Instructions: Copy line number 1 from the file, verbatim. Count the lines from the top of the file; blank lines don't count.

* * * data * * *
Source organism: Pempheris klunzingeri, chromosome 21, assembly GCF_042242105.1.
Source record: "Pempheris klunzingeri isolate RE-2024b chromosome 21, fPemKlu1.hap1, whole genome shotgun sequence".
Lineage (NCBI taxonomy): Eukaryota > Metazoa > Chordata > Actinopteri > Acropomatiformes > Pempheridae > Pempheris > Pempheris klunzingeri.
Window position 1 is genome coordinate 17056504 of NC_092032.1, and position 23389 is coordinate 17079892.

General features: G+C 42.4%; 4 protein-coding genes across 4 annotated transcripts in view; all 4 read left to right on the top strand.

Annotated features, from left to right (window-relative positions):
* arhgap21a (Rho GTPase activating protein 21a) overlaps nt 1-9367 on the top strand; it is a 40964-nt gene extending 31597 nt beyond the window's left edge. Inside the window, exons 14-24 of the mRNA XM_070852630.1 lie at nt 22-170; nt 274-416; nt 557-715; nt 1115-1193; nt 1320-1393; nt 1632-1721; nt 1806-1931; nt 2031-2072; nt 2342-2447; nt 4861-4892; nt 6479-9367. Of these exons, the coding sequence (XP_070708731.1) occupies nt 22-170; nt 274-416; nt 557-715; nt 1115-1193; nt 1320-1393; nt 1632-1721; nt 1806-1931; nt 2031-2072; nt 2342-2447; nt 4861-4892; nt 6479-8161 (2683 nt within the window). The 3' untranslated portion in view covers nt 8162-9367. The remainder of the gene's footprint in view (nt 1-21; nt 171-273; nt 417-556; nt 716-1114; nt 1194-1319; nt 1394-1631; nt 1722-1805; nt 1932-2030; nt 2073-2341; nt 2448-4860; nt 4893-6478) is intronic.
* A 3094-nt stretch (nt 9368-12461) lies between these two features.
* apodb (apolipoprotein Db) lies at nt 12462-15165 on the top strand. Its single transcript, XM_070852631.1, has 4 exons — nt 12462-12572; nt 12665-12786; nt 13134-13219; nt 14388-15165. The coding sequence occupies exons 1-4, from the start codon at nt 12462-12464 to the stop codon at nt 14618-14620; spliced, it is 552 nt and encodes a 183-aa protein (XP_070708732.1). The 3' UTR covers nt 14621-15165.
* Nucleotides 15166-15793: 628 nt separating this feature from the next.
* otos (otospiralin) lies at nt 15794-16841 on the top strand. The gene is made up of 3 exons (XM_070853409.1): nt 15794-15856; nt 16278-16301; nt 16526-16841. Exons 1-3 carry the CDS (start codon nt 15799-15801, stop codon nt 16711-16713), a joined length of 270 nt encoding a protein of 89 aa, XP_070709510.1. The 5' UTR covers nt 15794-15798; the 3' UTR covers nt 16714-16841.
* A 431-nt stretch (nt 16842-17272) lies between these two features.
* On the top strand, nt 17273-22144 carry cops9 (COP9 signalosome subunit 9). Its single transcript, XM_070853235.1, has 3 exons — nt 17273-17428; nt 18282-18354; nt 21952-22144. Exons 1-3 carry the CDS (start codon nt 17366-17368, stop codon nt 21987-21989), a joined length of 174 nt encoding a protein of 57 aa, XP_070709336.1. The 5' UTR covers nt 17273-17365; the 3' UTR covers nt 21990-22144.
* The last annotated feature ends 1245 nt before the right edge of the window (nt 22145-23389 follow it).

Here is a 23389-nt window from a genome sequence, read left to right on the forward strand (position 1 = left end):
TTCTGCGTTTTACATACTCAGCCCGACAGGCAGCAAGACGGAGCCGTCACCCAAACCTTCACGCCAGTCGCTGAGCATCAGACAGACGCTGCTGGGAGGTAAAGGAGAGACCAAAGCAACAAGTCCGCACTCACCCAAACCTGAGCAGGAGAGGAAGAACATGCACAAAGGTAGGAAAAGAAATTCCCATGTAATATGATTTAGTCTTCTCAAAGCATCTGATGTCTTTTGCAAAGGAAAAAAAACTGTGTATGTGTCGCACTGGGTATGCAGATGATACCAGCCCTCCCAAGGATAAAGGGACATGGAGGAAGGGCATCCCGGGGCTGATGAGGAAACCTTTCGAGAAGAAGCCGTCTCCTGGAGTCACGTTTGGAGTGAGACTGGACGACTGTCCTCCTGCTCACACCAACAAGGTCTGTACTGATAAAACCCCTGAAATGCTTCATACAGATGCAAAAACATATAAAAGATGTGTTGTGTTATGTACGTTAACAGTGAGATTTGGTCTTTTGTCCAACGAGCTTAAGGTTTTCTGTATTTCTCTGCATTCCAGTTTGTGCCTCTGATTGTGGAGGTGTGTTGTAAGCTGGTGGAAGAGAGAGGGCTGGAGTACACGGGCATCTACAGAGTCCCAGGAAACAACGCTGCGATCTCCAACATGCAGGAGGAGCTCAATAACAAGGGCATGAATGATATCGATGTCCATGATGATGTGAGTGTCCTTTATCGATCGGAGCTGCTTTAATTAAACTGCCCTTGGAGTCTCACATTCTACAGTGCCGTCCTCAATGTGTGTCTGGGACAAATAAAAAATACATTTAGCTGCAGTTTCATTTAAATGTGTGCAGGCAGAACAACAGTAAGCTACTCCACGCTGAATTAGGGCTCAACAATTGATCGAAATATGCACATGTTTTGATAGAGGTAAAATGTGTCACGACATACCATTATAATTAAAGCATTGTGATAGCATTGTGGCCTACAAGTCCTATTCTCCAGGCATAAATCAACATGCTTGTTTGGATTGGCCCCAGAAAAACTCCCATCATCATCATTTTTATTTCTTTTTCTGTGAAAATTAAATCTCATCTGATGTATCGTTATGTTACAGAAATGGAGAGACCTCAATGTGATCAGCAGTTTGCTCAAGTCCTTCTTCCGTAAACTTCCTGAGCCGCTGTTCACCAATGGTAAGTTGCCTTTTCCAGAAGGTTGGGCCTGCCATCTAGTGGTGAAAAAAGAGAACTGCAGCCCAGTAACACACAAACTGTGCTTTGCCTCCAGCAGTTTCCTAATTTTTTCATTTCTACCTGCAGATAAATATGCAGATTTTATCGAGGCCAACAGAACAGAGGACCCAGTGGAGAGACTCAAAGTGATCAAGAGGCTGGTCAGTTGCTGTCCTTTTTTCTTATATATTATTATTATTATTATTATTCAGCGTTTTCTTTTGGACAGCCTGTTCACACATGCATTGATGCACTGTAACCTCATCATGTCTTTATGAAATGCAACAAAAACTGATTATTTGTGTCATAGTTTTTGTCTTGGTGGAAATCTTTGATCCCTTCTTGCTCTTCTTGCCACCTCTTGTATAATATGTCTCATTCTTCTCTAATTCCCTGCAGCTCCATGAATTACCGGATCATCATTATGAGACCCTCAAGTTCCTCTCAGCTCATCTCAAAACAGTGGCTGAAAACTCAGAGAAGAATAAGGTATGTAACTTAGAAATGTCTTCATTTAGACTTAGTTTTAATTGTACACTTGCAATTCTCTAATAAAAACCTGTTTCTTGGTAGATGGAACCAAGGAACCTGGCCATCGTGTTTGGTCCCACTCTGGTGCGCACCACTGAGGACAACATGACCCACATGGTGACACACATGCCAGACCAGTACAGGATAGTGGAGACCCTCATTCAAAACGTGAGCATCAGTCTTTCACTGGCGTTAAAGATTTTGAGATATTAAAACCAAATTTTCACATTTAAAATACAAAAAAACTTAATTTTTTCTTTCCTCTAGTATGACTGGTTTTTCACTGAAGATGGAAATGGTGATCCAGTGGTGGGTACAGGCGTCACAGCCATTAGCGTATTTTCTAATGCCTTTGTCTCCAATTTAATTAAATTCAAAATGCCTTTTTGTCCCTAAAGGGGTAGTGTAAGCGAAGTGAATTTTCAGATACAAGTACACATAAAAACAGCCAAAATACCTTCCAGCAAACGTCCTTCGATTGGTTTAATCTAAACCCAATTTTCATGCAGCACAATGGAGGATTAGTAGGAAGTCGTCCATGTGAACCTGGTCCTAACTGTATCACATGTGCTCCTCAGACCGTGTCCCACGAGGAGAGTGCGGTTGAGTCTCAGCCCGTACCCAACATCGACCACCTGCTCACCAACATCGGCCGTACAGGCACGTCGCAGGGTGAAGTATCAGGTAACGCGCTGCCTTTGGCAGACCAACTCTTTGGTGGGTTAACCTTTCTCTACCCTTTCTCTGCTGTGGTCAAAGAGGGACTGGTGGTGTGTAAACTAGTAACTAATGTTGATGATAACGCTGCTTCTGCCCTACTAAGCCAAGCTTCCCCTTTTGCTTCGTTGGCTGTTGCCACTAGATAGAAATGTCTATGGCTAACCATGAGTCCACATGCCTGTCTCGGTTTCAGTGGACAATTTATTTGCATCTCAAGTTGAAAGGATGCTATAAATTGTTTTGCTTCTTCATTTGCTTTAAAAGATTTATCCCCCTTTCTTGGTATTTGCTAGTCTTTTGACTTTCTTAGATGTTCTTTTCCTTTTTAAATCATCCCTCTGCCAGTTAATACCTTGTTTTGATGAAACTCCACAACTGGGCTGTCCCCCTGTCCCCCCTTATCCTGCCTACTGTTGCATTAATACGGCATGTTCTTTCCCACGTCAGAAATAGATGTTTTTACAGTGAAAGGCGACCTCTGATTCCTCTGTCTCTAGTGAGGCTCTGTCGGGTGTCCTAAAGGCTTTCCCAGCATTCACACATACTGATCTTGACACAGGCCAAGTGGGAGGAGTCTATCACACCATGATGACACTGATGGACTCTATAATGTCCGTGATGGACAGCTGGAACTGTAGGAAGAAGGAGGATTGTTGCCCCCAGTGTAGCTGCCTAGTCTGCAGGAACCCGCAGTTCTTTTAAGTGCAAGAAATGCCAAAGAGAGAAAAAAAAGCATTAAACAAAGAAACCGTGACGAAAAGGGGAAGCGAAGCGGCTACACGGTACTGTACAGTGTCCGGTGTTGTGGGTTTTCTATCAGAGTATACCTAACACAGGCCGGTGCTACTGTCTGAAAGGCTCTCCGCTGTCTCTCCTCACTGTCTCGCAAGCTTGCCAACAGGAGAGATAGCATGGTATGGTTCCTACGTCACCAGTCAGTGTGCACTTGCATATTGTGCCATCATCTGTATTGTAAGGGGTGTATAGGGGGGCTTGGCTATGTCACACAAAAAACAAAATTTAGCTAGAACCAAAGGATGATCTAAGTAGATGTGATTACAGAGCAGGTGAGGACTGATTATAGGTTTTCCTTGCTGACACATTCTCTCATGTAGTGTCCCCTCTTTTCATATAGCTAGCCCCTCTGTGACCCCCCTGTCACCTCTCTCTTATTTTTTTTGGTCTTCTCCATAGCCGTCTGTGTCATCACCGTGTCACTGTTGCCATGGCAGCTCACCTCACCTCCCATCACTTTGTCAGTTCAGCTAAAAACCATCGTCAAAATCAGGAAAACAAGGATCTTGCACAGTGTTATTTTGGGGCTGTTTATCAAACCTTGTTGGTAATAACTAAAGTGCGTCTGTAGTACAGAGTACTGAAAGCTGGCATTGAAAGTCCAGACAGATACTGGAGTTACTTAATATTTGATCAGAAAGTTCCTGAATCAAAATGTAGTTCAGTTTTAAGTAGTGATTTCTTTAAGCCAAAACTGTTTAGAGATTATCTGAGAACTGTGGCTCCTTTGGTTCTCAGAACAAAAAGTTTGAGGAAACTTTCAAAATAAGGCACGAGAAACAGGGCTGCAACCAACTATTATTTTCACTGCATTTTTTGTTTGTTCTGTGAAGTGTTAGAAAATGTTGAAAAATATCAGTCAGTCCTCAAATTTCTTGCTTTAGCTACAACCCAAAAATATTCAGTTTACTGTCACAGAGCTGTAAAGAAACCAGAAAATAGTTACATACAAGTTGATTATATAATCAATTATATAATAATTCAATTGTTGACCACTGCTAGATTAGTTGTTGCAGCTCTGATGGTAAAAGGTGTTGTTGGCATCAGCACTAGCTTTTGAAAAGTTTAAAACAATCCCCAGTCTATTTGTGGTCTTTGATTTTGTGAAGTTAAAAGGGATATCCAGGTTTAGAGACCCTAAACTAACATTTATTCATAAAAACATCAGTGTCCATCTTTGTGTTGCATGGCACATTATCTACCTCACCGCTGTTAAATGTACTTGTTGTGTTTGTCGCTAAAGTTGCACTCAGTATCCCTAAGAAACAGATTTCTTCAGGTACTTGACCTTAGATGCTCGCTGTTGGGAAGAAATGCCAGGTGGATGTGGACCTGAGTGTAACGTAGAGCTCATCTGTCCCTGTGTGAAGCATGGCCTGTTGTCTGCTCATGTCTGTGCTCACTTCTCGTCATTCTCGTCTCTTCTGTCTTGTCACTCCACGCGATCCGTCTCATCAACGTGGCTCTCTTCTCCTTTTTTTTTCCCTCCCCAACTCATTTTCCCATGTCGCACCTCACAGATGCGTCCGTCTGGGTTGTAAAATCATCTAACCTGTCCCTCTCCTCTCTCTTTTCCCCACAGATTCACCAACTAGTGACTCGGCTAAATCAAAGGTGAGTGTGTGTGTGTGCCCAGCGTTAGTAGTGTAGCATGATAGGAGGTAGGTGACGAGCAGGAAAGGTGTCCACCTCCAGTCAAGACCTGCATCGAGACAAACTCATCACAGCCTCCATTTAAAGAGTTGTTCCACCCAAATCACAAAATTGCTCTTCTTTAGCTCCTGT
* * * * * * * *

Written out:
Source organism: Pempheris klunzingeri, chromosome 21, assembly GCF_042242105.1.